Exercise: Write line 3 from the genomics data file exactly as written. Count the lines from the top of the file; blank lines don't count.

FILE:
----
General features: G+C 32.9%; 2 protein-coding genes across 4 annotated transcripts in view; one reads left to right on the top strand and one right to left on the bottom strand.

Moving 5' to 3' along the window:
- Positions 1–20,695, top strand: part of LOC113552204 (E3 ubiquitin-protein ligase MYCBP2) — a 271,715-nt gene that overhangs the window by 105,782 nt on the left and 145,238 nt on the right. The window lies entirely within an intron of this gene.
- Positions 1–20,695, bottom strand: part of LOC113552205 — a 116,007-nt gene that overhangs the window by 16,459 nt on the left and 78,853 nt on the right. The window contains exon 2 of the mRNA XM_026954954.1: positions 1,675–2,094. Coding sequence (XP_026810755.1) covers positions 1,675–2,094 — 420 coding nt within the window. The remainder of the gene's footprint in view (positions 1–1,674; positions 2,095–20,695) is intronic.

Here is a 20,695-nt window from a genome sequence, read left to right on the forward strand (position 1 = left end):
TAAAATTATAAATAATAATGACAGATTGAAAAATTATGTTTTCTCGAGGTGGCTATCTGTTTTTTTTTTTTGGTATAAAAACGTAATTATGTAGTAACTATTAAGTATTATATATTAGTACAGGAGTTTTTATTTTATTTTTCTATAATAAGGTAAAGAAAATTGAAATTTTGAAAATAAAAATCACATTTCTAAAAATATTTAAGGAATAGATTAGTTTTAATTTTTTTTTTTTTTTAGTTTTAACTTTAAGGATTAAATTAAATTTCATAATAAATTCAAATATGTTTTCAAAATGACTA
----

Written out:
- Positions 1–20,695, top strand: part of LOC113552204 (E3 ubiquitin-protein ligase MYCBP2) — a 271,715-nt gene that overhangs the window by 105,782 nt on the left and 145,238 nt on the right. The window lies entirely within an intron of this gene.